My son, 11, and daughter, 9, used to get along great, but now they are constantly bickering. When the two of them are in the car at the same time it is a non-stop verbal assault. How do I assert myself without just joining in the verbal sparring?
BBB: Wouldn’t it be great if our children got along perfectly and were respectful and loving with one another all the time? I’m sorry, but that’s just not going to happen. Siblings have a unique relationship.They love and hate one another in the blink of an eye.
Were they to treat their friends the way they treat one another, they would have no friends. So all of the frustrations, friend issues, school and sports business gets taken out on the sibling.
1. You need to butt out of their relationship. Being too involved actually fuels their fighting.
Sibling relationships are usually a triangle—child, child, parent. If you were to remove one element, the fighting would lesson tremendously or even disappear.
Since your attention (support) is what each really wants, the siblings vie for your attention, drawing you into their squabbling.
If the bickering is in the car, hum to yourself or turn on the radio. If the fighting is out of control, jerk over to the side of the road, get out of the car and check your email for a few minutes. You can open the door and say, “I don’t know and I don’t want to know what this is about. What I do know is I cannot drive with all that noise. It’s distracting and unsafe for me so I’ll wait until you’re done. Let me know.”
At home, you can put up a sign in the kitchen indicating it’s a fight-free zone. When they fight, escort them out saying, “You have violated the fight-free zone. Kindly take this somewhere else.”
You can also remove yourself from any bickering by going to your room and closing the door.
The idea is to completely remove yourself from their fights. Tell them you’re tired of their fighting, you’re sorry they can’t find a way to get along, but it’s their problem; you will no longer get involved.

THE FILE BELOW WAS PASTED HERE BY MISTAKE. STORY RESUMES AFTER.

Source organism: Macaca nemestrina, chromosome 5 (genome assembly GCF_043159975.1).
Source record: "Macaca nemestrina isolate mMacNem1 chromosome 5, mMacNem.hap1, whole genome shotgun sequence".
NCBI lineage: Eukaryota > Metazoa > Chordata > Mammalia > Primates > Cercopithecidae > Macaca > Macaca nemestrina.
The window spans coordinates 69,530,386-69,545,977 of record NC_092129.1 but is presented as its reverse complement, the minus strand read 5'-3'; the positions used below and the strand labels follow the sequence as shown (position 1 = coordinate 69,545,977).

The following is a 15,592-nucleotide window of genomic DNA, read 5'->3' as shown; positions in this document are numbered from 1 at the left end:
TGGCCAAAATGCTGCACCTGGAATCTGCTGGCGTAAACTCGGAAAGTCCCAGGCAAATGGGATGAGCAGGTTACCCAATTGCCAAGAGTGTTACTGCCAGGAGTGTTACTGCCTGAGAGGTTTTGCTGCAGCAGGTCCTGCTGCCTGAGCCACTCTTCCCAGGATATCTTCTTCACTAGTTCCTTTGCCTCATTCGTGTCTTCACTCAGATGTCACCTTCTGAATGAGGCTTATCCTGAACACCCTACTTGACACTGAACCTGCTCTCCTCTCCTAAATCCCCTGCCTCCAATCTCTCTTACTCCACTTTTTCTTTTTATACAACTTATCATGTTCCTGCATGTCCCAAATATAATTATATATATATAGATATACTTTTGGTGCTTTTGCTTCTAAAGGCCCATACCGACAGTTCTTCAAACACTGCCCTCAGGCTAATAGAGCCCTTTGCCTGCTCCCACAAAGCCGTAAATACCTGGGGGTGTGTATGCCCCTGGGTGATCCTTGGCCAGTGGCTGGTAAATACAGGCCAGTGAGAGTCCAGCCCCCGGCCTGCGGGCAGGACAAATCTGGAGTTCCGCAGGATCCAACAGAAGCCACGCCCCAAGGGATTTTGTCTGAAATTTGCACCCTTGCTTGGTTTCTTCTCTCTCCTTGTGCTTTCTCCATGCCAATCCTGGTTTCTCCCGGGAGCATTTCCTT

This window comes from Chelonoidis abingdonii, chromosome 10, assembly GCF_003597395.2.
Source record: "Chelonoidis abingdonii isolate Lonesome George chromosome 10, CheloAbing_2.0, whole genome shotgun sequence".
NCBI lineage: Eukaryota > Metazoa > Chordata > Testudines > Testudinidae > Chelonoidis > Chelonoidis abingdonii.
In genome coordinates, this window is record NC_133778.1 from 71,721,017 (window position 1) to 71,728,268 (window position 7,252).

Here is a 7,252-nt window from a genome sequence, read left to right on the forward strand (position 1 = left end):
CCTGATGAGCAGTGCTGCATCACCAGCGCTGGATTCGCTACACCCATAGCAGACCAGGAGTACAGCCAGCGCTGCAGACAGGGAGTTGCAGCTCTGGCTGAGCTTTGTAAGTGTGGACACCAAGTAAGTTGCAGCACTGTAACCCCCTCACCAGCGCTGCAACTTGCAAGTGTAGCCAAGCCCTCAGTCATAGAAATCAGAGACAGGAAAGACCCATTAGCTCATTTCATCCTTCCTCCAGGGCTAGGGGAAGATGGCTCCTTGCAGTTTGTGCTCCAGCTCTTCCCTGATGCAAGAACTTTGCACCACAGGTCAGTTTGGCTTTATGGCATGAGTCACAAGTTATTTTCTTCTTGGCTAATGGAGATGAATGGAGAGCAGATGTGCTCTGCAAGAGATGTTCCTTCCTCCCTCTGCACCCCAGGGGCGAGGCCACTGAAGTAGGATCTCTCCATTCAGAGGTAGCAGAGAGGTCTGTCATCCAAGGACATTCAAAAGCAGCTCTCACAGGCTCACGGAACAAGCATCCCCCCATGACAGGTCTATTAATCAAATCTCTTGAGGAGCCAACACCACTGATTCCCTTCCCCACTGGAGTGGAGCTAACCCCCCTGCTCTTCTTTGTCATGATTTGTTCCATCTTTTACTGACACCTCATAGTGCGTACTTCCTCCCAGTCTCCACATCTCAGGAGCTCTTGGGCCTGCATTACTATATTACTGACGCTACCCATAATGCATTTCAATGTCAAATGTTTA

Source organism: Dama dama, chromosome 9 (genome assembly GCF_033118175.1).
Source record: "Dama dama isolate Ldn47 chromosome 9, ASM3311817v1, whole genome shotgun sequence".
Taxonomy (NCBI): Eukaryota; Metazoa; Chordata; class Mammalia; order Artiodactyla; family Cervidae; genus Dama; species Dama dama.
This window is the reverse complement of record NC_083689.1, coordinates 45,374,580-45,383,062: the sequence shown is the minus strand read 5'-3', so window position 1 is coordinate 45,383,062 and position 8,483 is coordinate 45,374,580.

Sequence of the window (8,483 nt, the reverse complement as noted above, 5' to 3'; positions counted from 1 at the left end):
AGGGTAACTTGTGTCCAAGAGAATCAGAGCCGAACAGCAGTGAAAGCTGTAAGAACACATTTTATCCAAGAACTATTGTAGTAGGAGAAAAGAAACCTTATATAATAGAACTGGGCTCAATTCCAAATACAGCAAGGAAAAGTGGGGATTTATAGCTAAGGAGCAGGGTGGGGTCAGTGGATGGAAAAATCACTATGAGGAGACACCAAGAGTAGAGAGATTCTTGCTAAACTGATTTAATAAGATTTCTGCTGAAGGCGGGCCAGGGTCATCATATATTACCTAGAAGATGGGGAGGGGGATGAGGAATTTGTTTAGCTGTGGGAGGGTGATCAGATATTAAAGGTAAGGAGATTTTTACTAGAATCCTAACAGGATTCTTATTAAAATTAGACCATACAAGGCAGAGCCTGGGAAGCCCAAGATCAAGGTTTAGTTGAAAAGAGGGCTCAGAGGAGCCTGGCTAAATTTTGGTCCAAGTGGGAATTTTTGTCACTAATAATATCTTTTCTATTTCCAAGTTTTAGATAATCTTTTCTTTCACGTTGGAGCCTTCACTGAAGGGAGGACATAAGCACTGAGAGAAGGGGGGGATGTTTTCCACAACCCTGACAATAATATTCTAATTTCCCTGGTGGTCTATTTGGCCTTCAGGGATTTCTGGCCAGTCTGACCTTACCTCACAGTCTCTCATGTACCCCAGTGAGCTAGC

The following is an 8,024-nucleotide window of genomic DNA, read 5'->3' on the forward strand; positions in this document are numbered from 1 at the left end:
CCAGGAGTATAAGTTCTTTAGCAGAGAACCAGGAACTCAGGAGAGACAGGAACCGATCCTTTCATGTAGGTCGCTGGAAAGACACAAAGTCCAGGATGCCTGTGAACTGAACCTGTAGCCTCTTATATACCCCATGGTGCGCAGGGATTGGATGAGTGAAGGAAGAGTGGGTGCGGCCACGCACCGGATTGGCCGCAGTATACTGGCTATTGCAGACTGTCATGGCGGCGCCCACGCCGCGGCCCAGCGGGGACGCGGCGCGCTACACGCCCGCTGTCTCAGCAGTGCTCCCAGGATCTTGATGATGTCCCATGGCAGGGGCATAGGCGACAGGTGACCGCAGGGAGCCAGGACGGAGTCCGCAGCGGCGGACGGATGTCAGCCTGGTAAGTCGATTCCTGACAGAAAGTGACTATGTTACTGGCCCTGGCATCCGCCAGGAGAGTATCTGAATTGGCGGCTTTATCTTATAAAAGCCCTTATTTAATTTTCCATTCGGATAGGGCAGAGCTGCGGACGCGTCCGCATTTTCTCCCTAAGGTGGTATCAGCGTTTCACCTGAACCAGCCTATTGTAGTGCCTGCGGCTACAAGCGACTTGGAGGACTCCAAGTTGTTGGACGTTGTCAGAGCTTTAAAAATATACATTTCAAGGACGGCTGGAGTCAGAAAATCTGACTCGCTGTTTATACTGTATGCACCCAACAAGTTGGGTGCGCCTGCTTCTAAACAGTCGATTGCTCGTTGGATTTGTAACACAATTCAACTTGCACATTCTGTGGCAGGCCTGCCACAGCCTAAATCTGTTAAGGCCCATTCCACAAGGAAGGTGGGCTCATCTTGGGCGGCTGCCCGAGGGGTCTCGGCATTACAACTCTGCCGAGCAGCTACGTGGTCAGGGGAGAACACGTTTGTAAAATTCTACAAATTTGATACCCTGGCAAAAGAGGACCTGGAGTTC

When you have private time with each, you can be a container for their complaints and feelings. Then you can brainstorm without judging.
2. Find activities and rituals that will tie your whole family together. These things are the glue that brings a family together, whether it’s weekly family movie night, watching a TV show or playing a board game together.
Right now your kids’ relationship is defined by their bickering. It’s time to change the definition.
Finally, make sure you are spending enough alone time with each of the kids regularly. When their tanks are full and when each feels that s/he is significant to you, I promise there will be a change in their relationship.
Betsy Brown Braun, M.A. is a Child Development and Behavior Specialist (infants to teens), a Parent Educator, and Multiple Birth Parenting Specialist. Betsy consults with parents privately, runs parenting groups, seminars and workshops for parents, teachers, and other professionals. She is the award-winning author of the bestselling, “Just Tell Me What to Say” and “You’re Not the Boss of Me.” Betsy has been featured on the Today Show, The Early Show and Good Morning America and has been cited in Parents Magazine, Twins Magazine, Family Circle and many more. Betsy and Ray Braun, Palisades residents for 38 years, are the parents of adult triplets and have five grandchildren, so far.
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